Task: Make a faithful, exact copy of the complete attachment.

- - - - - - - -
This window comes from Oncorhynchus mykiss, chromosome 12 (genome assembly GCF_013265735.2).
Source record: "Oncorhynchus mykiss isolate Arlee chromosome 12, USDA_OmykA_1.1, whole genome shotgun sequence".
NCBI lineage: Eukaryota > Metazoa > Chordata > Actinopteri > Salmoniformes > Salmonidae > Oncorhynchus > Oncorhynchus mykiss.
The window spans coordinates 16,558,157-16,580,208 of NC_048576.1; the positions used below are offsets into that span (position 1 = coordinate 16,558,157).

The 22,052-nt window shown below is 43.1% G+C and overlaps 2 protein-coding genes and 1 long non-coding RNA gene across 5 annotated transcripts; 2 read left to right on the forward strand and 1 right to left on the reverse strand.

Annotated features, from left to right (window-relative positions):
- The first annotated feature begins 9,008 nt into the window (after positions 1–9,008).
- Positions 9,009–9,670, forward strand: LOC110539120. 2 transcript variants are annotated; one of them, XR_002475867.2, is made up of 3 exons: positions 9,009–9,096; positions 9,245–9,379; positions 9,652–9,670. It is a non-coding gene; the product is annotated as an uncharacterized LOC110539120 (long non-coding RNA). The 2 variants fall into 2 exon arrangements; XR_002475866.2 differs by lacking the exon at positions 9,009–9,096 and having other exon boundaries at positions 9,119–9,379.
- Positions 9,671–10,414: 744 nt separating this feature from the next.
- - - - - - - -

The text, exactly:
This window comes from Oncorhynchus mykiss, chromosome 12 (genome assembly GCF_013265735.2).
Source record: "Oncorhynchus mykiss isolate Arlee chromosome 12, USDA_OmykA_1.1, whole genome shotgun sequence".
NCBI lineage: Eukaryota > Metazoa > Chordata > Actinopteri > Salmoniformes > Salmonidae > Oncorhynchus > Oncorhynchus mykiss.
The window spans coordinates 16,558,157-16,580,208 of NC_048576.1; the positions used below are offsets into that span (position 1 = coordinate 16,558,157).

The 22,052-nt window shown below is 43.1% G+C and overlaps 2 protein-coding genes and 1 long non-coding RNA gene across 5 annotated transcripts; 2 read left to right on the forward strand and 1 right to left on the reverse strand.

Annotated features, from left to right (window-relative positions):
- The first annotated feature begins 9,008 nt into the window (after positions 1–9,008).
- Positions 9,009–9,670, forward strand: LOC110539120. 2 transcript variants are annotated; one of them, XR_002475867.2, is made up of 3 exons: positions 9,009–9,096; positions 9,245–9,379; positions 9,652–9,670. It is a non-coding gene; the product is annotated as an uncharacterized LOC110539120 (long non-coding RNA). The 2 variants fall into 2 exon arrangements; XR_002475866.2 differs by lacking the exon at positions 9,009–9,096 and having other exon boundaries at positions 9,119–9,379.
- Positions 9,671–10,414: 744 nt separating this feature from the next.